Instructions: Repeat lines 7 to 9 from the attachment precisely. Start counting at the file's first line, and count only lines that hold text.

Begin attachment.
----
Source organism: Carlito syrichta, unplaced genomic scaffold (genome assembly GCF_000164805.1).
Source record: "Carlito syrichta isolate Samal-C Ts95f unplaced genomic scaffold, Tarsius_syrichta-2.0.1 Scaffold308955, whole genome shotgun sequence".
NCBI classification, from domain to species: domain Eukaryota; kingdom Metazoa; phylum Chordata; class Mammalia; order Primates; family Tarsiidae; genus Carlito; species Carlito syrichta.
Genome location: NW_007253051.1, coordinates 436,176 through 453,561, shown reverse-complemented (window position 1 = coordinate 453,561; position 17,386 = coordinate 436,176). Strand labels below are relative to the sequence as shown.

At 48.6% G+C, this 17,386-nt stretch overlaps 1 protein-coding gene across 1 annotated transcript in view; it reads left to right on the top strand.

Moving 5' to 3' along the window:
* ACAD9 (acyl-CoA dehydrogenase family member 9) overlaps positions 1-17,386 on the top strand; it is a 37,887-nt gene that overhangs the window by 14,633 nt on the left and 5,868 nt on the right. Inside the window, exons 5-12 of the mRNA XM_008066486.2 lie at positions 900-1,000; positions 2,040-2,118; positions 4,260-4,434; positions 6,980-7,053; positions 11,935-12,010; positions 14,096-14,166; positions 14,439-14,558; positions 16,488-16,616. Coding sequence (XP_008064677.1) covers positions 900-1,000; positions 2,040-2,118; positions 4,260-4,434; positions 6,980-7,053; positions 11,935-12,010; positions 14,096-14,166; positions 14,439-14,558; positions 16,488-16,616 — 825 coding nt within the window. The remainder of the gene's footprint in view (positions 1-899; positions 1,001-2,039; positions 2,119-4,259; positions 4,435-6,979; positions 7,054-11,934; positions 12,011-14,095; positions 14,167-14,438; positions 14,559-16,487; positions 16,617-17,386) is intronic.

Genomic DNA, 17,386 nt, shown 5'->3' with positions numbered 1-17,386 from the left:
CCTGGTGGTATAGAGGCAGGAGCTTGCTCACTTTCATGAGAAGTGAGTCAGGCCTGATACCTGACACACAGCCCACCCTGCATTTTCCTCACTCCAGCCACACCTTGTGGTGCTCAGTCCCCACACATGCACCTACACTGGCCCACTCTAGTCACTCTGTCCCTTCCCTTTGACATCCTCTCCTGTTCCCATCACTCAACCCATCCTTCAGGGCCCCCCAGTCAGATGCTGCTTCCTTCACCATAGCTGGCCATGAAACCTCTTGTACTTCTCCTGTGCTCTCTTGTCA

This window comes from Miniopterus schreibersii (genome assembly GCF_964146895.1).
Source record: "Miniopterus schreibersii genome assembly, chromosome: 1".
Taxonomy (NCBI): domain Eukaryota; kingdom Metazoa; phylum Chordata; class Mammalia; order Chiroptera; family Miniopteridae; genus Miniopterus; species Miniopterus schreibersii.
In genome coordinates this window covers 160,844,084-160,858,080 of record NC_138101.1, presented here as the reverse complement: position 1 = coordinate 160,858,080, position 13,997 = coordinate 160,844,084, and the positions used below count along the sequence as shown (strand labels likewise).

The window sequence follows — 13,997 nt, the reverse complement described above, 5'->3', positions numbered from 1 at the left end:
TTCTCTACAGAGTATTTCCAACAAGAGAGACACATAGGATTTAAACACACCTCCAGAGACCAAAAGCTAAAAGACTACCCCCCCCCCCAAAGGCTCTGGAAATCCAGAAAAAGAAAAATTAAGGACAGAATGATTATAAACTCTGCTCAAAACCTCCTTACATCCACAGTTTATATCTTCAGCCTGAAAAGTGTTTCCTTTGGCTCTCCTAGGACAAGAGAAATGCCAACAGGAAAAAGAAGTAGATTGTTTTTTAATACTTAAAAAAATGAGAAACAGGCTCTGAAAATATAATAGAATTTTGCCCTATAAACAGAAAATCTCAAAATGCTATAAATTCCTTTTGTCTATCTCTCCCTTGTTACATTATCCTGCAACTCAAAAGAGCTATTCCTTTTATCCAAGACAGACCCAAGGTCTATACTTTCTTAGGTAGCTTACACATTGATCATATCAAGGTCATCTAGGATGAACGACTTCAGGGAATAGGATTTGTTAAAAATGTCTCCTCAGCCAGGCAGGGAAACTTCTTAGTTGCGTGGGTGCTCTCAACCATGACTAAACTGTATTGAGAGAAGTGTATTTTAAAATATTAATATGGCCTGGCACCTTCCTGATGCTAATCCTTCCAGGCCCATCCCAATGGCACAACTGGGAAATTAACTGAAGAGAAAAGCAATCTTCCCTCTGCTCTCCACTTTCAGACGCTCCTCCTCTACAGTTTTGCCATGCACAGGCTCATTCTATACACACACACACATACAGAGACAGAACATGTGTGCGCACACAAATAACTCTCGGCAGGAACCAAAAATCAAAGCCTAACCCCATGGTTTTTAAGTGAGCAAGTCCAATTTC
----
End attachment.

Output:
* ACAD9 (acyl-CoA dehydrogenase family member 9) overlaps positions 1-17,386 on the top strand; it is a 37,887-nt gene that overhangs the window by 14,633 nt on the left and 5,868 nt on the right. Inside the window, exons 5-12 of the mRNA XM_008066486.2 lie at positions 900-1,000; positions 2,040-2,118; positions 4,260-4,434; positions 6,980-7,053; positions 11,935-12,010; positions 14,096-14,166; positions 14,439-14,558; positions 16,488-16,616. Coding sequence (XP_008064677.1) covers positions 900-1,000; positions 2,040-2,118; positions 4,260-4,434; positions 6,980-7,053; positions 11,935-12,010; positions 14,096-14,166; positions 14,439-14,558; positions 16,488-16,616 — 825 coding nt within the window. The remainder of the gene's footprint in view (positions 1-899; positions 1,001-2,039; positions 2,119-4,259; positions 4,435-6,979; positions 7,054-11,934; positions 12,011-14,095; positions 14,167-14,438; positions 14,559-16,487; positions 16,617-17,386) is intronic.

Genomic DNA, 17,386 nt, shown 5'->3' with positions numbered 1-17,386 from the left:
CCTGGTGGTATAGAGGCAGGAGCTTGCTCACTTTCATGAGAAGTGAGTCAGGCCTGATACCTGACACACAGCCCACCCTGCATTTTCCTCACTCCAGCCACACCTTGTGGTGCTCAGTCCCCACACATGCACCTACACTGGCCCACTCTAGTCACTCTGTCCCTTCCCTTTGACATCCTCTCCTGTTCCCATCACTCAACCCATCCTTCAGGGCCCCCCAGTCAGATGCTGCTTCCTTCACCATAGCTGGCCATGAAACCTCTTGTACTTCTCCTGTGCTCTCTTGTCA